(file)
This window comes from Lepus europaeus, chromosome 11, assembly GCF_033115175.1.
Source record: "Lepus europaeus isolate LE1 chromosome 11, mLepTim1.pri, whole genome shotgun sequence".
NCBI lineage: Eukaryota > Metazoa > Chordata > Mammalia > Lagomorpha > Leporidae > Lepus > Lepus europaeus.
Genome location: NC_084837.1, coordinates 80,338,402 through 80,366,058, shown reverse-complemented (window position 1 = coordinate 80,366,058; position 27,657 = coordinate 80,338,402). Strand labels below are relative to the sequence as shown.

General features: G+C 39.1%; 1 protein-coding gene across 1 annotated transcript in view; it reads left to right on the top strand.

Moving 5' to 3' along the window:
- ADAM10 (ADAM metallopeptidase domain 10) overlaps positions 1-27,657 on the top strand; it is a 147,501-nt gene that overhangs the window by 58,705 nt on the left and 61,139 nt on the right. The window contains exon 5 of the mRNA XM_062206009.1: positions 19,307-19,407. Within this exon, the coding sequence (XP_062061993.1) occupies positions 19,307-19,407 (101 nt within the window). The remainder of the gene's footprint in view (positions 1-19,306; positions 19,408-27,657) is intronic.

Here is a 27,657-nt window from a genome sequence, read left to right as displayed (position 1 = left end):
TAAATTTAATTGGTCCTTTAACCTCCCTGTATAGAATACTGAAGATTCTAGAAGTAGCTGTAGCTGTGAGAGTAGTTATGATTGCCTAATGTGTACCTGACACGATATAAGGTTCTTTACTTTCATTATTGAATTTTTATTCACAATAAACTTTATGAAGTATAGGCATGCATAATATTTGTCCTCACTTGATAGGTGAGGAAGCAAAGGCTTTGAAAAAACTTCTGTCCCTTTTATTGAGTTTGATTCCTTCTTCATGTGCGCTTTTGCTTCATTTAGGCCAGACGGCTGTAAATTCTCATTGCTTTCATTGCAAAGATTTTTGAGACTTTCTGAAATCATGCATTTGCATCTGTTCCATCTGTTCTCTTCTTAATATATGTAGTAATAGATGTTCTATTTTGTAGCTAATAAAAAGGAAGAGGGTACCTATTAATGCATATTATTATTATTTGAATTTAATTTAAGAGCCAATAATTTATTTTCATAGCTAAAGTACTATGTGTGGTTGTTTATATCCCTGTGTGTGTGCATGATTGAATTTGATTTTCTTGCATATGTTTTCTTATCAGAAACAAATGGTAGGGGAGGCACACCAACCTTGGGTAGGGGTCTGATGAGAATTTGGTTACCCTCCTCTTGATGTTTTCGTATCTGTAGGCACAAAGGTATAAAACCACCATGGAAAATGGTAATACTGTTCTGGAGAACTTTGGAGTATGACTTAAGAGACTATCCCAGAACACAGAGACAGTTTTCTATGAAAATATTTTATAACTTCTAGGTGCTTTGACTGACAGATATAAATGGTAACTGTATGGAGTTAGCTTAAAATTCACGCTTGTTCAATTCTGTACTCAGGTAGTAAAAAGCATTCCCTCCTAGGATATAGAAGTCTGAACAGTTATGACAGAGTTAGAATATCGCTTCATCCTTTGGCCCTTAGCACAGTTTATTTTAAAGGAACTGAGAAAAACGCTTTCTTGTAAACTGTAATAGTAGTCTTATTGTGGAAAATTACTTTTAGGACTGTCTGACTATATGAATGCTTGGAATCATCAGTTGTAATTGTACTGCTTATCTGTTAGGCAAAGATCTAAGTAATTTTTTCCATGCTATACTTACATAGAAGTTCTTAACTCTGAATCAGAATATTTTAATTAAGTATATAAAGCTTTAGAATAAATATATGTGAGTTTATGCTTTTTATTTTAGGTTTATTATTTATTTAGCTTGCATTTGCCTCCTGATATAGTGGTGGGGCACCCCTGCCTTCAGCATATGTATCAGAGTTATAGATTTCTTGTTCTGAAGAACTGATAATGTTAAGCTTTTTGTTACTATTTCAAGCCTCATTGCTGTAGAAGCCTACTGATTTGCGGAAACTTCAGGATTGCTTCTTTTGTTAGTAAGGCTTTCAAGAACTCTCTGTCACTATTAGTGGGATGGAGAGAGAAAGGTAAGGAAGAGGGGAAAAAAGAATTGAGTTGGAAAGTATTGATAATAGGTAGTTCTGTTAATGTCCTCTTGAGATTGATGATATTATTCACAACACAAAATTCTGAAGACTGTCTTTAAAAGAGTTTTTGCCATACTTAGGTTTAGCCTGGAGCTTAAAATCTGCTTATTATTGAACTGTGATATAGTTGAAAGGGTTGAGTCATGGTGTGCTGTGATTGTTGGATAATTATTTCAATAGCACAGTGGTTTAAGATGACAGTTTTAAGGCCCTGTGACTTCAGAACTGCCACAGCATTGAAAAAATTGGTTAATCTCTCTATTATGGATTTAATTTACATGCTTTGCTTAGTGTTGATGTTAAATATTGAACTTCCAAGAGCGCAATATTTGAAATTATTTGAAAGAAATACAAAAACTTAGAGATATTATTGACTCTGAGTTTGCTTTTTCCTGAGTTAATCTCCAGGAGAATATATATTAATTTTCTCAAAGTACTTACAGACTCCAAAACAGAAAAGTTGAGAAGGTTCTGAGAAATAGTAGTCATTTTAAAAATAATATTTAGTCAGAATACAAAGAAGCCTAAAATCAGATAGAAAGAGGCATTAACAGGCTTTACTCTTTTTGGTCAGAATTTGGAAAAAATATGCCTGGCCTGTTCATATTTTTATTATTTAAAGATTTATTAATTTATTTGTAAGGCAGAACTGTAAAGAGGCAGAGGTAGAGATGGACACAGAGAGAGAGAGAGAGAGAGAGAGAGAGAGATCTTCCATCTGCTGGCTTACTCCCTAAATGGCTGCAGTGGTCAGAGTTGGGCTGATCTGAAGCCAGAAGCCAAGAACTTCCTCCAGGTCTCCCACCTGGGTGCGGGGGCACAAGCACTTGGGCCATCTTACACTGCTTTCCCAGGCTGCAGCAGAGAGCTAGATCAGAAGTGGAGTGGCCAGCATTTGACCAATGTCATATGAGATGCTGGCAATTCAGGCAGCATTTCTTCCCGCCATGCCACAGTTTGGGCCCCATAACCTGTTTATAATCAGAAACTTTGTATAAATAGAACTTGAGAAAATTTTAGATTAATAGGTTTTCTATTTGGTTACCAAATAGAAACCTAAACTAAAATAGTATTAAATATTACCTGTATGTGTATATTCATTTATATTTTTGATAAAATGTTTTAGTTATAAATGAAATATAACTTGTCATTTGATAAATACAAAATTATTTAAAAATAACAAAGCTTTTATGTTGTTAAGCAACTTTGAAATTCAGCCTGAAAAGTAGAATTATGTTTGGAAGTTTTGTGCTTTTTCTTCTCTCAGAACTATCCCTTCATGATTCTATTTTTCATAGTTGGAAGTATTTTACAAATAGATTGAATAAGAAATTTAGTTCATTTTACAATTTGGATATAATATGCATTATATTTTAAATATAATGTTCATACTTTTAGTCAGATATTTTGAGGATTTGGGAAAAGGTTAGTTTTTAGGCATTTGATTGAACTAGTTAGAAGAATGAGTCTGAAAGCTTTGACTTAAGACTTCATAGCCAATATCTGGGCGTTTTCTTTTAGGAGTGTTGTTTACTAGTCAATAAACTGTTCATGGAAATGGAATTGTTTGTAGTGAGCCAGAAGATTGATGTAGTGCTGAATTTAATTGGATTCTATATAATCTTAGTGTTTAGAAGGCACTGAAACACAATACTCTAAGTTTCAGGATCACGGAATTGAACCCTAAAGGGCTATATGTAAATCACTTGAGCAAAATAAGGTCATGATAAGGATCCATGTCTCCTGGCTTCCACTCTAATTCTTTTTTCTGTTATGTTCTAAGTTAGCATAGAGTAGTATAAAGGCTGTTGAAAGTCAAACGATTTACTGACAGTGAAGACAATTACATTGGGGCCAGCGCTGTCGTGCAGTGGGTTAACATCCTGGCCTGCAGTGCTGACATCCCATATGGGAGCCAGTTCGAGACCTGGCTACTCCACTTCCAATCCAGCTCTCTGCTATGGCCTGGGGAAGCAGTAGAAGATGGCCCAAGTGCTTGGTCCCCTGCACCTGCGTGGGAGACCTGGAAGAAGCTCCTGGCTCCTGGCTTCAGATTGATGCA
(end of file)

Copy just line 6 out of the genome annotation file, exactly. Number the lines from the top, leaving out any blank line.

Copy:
Moving 5' to 3' along the window: